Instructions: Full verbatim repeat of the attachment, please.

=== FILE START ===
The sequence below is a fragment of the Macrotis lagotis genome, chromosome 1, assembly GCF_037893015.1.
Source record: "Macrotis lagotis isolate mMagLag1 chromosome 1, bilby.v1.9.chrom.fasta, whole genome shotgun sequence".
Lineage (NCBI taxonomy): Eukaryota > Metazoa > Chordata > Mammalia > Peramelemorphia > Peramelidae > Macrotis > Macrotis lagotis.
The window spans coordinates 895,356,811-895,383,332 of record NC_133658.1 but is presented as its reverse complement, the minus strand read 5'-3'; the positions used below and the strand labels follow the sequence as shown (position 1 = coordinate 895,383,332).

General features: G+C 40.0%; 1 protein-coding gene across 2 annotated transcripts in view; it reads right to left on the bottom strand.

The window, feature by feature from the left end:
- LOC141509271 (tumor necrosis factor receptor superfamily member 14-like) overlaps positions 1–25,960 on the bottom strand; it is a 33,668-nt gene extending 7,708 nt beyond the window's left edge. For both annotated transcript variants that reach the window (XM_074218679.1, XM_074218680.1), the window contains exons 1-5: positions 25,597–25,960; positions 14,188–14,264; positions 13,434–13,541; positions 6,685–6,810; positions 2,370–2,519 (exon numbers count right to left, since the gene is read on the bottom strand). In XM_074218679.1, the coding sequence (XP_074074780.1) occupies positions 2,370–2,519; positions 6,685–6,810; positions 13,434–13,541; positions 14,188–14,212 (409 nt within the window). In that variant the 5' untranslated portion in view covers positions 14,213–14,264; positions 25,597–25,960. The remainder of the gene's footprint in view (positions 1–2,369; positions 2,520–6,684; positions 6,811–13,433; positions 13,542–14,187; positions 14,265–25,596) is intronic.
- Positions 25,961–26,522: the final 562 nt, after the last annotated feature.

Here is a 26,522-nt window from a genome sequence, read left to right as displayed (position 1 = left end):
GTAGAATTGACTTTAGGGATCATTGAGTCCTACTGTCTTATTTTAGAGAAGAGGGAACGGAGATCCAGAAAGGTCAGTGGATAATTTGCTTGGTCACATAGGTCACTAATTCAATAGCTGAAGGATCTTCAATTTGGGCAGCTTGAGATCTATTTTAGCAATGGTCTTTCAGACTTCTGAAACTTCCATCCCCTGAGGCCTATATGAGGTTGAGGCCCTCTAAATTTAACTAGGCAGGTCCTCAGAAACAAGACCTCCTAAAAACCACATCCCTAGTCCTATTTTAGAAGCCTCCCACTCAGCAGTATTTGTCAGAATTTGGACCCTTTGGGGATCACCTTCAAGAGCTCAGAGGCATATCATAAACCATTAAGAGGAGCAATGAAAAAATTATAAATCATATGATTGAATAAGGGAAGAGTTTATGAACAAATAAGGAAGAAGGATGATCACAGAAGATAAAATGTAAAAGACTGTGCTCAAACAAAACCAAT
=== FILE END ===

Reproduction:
The sequence below is a fragment of the Macrotis lagotis genome, chromosome 1, assembly GCF_037893015.1.
Source record: "Macrotis lagotis isolate mMagLag1 chromosome 1, bilby.v1.9.chrom.fasta, whole genome shotgun sequence".
Lineage (NCBI taxonomy): Eukaryota > Metazoa > Chordata > Mammalia > Peramelemorphia > Peramelidae > Macrotis > Macrotis lagotis.
The window spans coordinates 895,356,811-895,383,332 of record NC_133658.1 but is presented as its reverse complement, the minus strand read 5'-3'; the positions used below and the strand labels follow the sequence as shown (position 1 = coordinate 895,383,332).

General features: G+C 40.0%; 1 protein-coding gene across 2 annotated transcripts in view; it reads right to left on the bottom strand.

The window, feature by feature from the left end:
- LOC141509271 (tumor necrosis factor receptor superfamily member 14-like) overlaps positions 1–25,960 on the bottom strand; it is a 33,668-nt gene extending 7,708 nt beyond the window's left edge. For both annotated transcript variants that reach the window (XM_074218679.1, XM_074218680.1), the window contains exons 1-5: positions 25,597–25,960; positions 14,188–14,264; positions 13,434–13,541; positions 6,685–6,810; positions 2,370–2,519 (exon numbers count right to left, since the gene is read on the bottom strand). In XM_074218679.1, the coding sequence (XP_074074780.1) occupies positions 2,370–2,519; positions 6,685–6,810; positions 13,434–13,541; positions 14,188–14,212 (409 nt within the window). In that variant the 5' untranslated portion in view covers positions 14,213–14,264; positions 25,597–25,960. The remainder of the gene's footprint in view (positions 1–2,369; positions 2,520–6,684; positions 6,811–13,433; positions 13,542–14,187; positions 14,265–25,596) is intronic.
- Positions 25,961–26,522: the final 562 nt, after the last annotated feature.

Here is a 26,522-nt window from a genome sequence, read left to right as displayed (position 1 = left end):
GTAGAATTGACTTTAGGGATCATTGAGTCCTACTGTCTTATTTTAGAGAAGAGGGAACGGAGATCCAGAAAGGTCAGTGGATAATTTGCTTGGTCACATAGGTCACTAATTCAATAGCTGAAGGATCTTCAATTTGGGCAGCTTGAGATCTATTTTAGCAATGGTCTTTCAGACTTCTGAAACTTCCATCCCCTGAGGCCTATATGAGGTTGAGGCCCTCTAAATTTAACTAGGCAGGTCCTCAGAAACAAGACCTCCTAAAAACCACATCCCTAGTCCTATTTTAGAAGCCTCCCACTCAGCAGTATTTGTCAGAATTTGGACCCTTTGGGGATCACCTTCAAGAGCTCAGAGGCATATCATAAACCATTAAGAGGAGCAATGAAAAAATTATAAATCATATGATTGAATAAGGGAAGAGTTTATGAACAAATAAGGAAGAAGGATGATCACAGAAGATAAAATGTAAAAGACTGTGCTCAAACAAAACCAAT